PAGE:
Water & Photography

Street photography pioneer André Kertész (1894-1985) brings a poetic surrealism to everyday activities. My discussion of three photographs in which water appears in Kertész’s work is Part 2 of a series on treatments of water in art. (Part 1 here)

André Kertész. Underwater Swimmer, Hungary, 1917

The Underwater Swimmer shows water as a source of recreation. It is integral to good health, self-renewal, an image of rebirth. We are not shown the edges or confines of the pool: it is a microcosm, a mini-universe. The man adapts so perfectly to these conditions that he seems almost amphibious. The water both reflects light and is a medium through which light travels. Both of these properties elicit a sense of wonder and surprise in the viewer and add to the magic quality of the image. The water produces playful patterns, while the thrown shadow makes the figure appear to soar above the bottom of the pool.

André Kertész. Homing Ship, Central Park, 1944

Moving from Budapest to New York via Paris, Kertész, a Jewish refugee, turned his back on the horrors of the Second World War, though the image of a sailboat on the run does hint at his own precarious immigrant status at this time. A puddle in a city street or cobbled square produces momentary mirror-like effects of a fantastic upside-down world through which characters pass as in a dream. Part of this dream quality comes from the fact that the characters themselves are unaware of how dream-like their world is. The boat that runs away from a vanishing pool of water seems to affirm reality is stranger than fiction.

Kertész  had trouble selling photographs in America. Editors told him his compositions were too complex, often with the key action of the picture happening in the distance rather than in the foreground. (Pierre Borhan, André Kertész: His Life and Work, 1994, pp. 24-28) But this deep-focused multi-planed world is precisely what makes the images so charming and so charged with irony, as one character is oblivious to a telling aspect–the signs and symbols–of the city around them.

It is highly characteristic of Kertész that he uses a puddle as his source of water imagery. What could be more transitory, more humble, more ignored, even scorned than a puddle in the street! Yet these fortuitous pools help the photographer transform an ordinary street scene into a scene from a dream.

André Kertész. Rainy Day, Tokyo, 1968

In this hillside parade of teetering umbrellas, Kertész uses a high angle view to create a humorous effect. The pedestrians, diminutive and anonymous underneath their bulky shields, appear to be corralled and herded by the signs and signals of the urban environment. Water is an important part of this environment. Though invisible in the photo, water conditions this absurd behaviour. Kertész encourages us to laugh at ourselves, but there is no shame or superiority in this laughter. Rather there is a sense of empathy and understanding, delight and transformation.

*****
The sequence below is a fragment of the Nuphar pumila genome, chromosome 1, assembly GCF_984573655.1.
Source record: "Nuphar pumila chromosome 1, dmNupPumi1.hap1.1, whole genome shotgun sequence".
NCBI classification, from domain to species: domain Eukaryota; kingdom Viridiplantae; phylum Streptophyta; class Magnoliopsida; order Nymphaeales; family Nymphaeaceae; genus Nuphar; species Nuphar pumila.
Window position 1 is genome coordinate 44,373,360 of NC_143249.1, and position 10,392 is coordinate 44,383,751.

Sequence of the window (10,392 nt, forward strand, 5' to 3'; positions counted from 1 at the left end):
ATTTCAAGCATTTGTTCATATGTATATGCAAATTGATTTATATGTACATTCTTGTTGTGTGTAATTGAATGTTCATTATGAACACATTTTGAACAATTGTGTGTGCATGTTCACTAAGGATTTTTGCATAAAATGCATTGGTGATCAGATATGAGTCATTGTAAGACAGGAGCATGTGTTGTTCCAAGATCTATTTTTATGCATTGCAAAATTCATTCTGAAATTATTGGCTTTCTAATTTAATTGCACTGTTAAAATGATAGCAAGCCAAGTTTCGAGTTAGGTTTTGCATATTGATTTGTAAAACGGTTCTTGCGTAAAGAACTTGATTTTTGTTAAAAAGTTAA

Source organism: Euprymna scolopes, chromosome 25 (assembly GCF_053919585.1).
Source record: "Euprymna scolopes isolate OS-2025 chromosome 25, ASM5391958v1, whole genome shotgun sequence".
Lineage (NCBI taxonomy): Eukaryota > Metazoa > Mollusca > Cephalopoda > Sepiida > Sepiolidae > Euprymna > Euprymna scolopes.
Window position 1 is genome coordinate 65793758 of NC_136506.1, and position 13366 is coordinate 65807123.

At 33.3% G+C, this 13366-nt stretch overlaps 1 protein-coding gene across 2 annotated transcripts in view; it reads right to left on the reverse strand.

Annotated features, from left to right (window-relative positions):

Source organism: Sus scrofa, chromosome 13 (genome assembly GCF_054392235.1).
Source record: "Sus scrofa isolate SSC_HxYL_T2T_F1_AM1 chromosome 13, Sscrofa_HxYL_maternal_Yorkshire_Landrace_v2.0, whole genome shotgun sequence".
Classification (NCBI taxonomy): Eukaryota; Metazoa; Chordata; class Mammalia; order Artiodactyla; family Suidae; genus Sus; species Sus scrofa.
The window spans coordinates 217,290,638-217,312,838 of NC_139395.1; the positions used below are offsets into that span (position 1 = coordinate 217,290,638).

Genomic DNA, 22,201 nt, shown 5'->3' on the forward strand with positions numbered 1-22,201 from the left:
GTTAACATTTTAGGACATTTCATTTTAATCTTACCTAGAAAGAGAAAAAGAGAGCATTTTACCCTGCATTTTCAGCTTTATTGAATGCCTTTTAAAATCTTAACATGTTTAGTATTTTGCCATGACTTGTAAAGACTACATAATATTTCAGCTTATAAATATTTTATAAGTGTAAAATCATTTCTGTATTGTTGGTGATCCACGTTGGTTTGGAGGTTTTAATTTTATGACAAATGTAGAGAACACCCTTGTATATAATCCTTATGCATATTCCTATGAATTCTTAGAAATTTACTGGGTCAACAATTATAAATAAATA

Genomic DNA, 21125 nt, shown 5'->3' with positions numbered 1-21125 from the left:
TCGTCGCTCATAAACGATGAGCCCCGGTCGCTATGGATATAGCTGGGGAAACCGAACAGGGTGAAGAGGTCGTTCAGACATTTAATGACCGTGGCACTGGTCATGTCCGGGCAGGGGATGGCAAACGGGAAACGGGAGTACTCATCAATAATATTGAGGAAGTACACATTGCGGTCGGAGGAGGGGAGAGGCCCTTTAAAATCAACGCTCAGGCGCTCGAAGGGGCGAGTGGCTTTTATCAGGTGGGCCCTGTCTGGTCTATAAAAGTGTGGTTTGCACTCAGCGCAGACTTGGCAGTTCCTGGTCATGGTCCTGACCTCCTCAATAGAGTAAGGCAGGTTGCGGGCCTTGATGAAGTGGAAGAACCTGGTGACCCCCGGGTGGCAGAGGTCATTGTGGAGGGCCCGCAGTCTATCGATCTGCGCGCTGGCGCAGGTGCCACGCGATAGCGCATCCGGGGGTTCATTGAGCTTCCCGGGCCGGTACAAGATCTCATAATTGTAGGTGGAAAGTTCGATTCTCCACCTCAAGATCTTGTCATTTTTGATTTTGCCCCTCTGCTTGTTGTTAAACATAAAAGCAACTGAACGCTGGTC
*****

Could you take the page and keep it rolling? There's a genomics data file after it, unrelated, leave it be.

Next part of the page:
Kertész skillfully exploits the properties of water–luminance, reflectivity, mutability, invisibility–to add poetry to mundane situations. In his image of the swimmer, he shows water as a source of health and renewal. In his picture of the sailboat on the run, he shows water as a transient and vanishing substance whose presence should not be taken for granted. In the picture of the umbrellas following an arrow, he shows water as an invisible part of life to which we make necessary adaptations. In all, water is an important element of this photographic dream diary of the 20th century played out on the streets of its greatest cities.

 

 

The Young Man and the Sea

Water and ocean appear frequently in the art of Robert Pope. They reflect his need to connect images with a sense of place, his native Nova Scotia, a peninsula surrounded by the North Atlantic. The artist presents his environment as an ever-changing water-world, open to voyages of the imagination. This blog looks at different uses of this water imagery, and how these changes affect the meaning we read into them.

Robert Pope. Study for Harbour, 1985.

In 1985, Robert developed an image called Harbour. A couple seen from above view a dazzling array of irregular shapes and foamy swirls in moving water. The hypnotic patterns invite a state of reverie, reflection and daydream.  Robert wrote in an artist’s statement from this time: “I believe we take aspects of our physical environment as metaphors for our experience. Our lives are directly affected by the economic and environmental benefits of the sea. We are drawn to its beauty and danger. Its ancient rhythms reflect our notions of life and eternity.”